Tues – Sun, Noon-3pm
Mon – Thurs, 5pm-9:30pm
4255 Main St.
Philadelphia, PA 19127
(267) 297 8341
For art to be successful, its creator must possess the ability to transform his or her imagination—or that of someone else’s—into tangible form. This is certainly true in the restaurant industry, where the sinuous path from concept to operation can put even the most significant details at risk of being lost in translation. Fortunately, when you’ve got a chef-owner with an art degree and a conceptual shark like Mike Cronomiz from Re:Vision Architecture on your team, chances are good that the “ideal” you’ve created in the clouds will play out as you envisioned, only better.
From the beginning, Moon expressed a strong desire to create a restaurant that felt inviting, relaxing and authentic, closer to that of dining at a friend’s home rather than in a commercial space. One of the ways we were able to achieve this sensation was through the three-story atrium, which we fortuitously inherited. Not only does it lend an airy feel to both the first and second-level dining areas, it afforded us the opportunity to replicate one of the most prominent features in traditional Japanese homes. You’ll recognize immediately, that this interior courtyard is Yanako’s focal point, a place for gathering, as well as a strong compositional element. With the combination of the skylights, a “green” wall, tiled roofline, and the use of wood, the space evokes the emotions and atmosphere of eating outside.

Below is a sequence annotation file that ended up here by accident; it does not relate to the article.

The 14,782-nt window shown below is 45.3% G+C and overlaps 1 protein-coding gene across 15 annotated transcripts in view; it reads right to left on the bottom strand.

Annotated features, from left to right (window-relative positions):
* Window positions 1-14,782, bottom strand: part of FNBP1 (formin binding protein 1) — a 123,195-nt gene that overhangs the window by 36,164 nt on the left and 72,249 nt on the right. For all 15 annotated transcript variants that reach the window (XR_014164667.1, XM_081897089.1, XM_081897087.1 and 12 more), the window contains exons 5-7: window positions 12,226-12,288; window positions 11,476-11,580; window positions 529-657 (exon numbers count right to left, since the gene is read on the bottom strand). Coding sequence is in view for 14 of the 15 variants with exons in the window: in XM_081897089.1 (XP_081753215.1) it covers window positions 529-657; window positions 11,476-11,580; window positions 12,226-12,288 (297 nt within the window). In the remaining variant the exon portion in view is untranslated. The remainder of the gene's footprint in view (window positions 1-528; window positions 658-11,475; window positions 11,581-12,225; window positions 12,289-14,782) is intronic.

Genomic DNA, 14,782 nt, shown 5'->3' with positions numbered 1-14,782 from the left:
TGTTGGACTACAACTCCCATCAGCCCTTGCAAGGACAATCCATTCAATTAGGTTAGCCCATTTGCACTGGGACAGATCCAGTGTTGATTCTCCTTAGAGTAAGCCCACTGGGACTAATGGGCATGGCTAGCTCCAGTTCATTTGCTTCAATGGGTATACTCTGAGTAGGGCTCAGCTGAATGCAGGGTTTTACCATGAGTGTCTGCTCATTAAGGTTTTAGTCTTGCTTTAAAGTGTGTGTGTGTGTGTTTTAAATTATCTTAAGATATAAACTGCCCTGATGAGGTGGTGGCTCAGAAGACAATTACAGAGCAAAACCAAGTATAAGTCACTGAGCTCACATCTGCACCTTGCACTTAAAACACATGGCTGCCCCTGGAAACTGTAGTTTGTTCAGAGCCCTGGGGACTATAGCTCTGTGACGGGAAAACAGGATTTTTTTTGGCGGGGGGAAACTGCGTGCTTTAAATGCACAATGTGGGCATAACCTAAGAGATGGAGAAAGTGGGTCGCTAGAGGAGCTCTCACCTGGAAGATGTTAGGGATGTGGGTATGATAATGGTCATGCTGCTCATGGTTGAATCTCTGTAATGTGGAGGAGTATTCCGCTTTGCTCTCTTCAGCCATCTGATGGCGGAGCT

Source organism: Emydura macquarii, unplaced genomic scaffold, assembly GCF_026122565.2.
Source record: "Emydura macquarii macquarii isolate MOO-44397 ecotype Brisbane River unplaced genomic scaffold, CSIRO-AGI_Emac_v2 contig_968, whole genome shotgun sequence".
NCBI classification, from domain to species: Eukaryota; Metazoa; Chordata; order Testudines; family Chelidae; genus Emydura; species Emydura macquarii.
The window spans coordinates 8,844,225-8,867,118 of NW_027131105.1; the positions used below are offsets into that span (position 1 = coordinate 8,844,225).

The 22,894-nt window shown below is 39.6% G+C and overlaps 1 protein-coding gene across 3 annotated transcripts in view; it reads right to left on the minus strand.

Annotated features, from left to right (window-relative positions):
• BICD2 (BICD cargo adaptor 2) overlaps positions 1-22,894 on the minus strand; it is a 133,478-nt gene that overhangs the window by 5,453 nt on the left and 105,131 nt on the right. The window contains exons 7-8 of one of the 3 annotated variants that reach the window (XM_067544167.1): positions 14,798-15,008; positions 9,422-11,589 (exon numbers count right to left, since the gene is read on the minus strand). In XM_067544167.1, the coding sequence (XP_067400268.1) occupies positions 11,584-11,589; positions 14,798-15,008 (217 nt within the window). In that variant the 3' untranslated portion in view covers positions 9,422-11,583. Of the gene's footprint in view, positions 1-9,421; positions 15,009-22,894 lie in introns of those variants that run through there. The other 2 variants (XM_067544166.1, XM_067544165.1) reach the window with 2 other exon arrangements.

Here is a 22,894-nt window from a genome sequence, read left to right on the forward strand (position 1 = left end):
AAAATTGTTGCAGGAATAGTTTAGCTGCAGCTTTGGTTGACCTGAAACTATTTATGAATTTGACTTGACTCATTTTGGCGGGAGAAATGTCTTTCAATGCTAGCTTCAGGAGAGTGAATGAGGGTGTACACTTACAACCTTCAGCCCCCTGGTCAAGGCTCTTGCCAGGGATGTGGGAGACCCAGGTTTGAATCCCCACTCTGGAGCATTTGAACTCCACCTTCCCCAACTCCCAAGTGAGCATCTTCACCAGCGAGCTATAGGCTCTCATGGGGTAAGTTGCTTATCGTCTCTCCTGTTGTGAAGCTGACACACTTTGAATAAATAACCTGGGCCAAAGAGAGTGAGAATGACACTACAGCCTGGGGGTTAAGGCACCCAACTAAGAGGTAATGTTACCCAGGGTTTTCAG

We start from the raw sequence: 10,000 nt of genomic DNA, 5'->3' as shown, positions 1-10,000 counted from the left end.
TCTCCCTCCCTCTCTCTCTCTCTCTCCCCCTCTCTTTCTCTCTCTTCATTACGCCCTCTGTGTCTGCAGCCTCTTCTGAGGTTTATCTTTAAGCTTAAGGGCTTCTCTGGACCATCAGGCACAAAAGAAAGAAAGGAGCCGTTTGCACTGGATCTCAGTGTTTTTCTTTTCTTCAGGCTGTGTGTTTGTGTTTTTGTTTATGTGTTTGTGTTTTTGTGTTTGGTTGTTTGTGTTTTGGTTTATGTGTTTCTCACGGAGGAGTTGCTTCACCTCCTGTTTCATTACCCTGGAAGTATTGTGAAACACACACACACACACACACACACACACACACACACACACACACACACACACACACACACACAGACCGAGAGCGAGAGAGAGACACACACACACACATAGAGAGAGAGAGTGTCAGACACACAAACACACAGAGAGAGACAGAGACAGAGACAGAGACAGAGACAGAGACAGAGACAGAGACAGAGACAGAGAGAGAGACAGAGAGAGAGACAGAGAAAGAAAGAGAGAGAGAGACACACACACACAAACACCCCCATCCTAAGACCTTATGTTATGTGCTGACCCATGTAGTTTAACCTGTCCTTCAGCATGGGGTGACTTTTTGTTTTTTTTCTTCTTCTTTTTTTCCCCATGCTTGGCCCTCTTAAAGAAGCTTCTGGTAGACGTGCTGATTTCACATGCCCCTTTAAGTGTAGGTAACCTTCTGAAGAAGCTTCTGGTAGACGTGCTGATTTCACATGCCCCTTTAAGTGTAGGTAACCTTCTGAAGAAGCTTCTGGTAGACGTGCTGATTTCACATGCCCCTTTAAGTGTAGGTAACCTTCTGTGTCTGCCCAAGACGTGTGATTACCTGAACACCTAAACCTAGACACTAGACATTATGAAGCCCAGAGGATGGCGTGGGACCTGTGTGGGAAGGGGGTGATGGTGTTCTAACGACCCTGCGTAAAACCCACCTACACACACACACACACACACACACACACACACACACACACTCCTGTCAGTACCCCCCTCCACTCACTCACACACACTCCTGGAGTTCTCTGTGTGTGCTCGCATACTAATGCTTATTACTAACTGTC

Our other pièce de résistance is the sushi bar, an 18-foot long, 4-inch thick stretch of Monkey Pod wood featuring a live (unfinished) edge and an organic, vibrant look and feel that echoes the overall rustic, earthy design. Framed by the terracotta tiled roof-line, created with tiles imported from Japan, along the atrium’s interior, the sushi bar not only sets the stage, it becomes the stage, bringing both guest and chef closer to one another—the true goal of any restaurant.
Climbing the steps to the second level dining room, you’ll notice the “vegetation wall.” This indoor garden is similar to those found in Japanese courtyards. Our abstraction is a fusion of plant material, dramatically cascading down to create a waterfall effect.
For those who prefer to gaze outward, we strategically placed our tatami-style seating at the front of the restaurant. Perfect for people watching, which we know is a popular Manayunk activity, yet also within view of the sushi bar and atrium. Even outsiders benefit: From the right angle on the street (and through the French windows) passersby will be able to see straight into the atrium and catch a glimpse of the vegetated wall and the tiled roof line. We sure won’t mind if you hold up a piece of maki or plate of udon to tempt them…